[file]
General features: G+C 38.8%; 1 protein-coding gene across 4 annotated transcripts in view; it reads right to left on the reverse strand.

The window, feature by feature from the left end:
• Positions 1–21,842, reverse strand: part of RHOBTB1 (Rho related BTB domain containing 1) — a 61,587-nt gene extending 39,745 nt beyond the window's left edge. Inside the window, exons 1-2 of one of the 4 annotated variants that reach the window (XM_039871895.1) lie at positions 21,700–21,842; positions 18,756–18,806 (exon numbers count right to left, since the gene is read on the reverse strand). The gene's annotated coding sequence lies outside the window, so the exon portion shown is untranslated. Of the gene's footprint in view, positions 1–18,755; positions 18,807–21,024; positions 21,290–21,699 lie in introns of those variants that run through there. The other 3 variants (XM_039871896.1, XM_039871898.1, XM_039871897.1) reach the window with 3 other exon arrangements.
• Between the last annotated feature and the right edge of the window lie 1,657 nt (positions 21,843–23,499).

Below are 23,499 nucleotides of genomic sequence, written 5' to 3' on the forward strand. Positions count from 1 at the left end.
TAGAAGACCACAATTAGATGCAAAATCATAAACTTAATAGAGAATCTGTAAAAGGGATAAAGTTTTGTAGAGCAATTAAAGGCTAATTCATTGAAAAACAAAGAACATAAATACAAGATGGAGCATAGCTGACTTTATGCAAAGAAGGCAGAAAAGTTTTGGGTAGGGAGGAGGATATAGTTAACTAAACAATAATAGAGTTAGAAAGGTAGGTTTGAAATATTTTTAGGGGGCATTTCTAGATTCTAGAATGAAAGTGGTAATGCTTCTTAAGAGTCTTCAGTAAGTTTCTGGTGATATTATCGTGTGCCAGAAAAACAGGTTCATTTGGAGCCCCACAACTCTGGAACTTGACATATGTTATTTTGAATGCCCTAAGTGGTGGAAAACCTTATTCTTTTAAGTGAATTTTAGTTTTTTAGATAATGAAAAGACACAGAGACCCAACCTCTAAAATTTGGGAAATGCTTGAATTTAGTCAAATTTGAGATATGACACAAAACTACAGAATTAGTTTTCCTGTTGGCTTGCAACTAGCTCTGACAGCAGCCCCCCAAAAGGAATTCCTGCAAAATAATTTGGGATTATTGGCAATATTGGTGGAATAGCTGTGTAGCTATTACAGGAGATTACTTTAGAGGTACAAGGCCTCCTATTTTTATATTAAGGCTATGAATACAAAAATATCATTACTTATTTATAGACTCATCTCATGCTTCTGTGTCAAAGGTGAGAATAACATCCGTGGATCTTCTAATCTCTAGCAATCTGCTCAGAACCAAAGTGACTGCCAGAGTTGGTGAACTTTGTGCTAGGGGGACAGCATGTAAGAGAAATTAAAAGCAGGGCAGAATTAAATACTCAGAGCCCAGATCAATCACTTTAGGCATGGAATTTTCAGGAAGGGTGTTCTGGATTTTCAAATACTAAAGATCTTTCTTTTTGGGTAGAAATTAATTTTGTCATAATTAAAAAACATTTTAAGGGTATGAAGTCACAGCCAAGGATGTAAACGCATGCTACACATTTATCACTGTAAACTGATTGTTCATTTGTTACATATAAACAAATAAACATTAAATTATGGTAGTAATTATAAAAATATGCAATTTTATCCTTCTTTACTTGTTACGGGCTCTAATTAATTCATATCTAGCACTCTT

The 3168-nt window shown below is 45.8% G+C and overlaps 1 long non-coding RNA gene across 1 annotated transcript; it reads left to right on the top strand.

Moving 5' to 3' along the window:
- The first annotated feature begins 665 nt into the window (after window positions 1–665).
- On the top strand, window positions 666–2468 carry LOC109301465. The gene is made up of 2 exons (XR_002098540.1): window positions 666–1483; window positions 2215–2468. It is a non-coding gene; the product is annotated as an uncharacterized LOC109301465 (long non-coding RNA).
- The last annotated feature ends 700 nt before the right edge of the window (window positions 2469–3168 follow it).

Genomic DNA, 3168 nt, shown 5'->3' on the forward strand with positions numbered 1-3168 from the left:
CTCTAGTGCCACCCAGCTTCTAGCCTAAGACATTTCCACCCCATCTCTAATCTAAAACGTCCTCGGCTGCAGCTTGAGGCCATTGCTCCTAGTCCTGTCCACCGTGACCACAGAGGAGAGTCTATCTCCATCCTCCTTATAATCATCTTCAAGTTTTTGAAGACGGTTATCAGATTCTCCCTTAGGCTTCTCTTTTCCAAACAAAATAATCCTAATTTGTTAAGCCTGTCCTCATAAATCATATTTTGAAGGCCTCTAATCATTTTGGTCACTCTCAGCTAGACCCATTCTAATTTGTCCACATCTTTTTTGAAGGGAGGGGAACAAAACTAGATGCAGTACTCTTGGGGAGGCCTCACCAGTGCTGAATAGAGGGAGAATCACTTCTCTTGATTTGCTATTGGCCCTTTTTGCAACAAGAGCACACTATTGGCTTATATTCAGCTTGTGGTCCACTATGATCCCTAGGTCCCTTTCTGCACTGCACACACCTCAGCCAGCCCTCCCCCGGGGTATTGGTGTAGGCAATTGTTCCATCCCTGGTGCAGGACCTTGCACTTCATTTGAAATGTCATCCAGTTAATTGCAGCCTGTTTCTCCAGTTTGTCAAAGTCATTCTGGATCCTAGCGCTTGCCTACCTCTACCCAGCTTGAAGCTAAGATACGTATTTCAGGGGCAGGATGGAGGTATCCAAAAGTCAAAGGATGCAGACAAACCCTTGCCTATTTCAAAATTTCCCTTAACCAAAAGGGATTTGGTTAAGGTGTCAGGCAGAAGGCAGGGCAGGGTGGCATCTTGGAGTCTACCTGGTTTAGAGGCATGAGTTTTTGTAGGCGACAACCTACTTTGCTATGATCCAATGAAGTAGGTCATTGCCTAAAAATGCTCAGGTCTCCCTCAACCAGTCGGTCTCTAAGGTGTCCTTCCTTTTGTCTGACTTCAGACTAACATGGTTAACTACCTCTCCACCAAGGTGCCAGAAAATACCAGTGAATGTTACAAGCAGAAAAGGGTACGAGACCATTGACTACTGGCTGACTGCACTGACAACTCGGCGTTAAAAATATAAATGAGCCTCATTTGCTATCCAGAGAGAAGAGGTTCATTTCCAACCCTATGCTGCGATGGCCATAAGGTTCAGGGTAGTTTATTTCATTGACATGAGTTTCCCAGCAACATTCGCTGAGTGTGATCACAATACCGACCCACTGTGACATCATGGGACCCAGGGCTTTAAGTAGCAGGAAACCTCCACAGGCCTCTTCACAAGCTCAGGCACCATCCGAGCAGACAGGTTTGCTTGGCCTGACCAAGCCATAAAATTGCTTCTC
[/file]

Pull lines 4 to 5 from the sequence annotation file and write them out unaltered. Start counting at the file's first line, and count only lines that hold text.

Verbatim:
• Between the last annotated feature and the right edge of the window lie 1,657 nt (positions 21,843–23,499).

Below are 23,499 nucleotides of genomic sequence, written 5' to 3' on the forward strand. Positions count from 1 at the left end.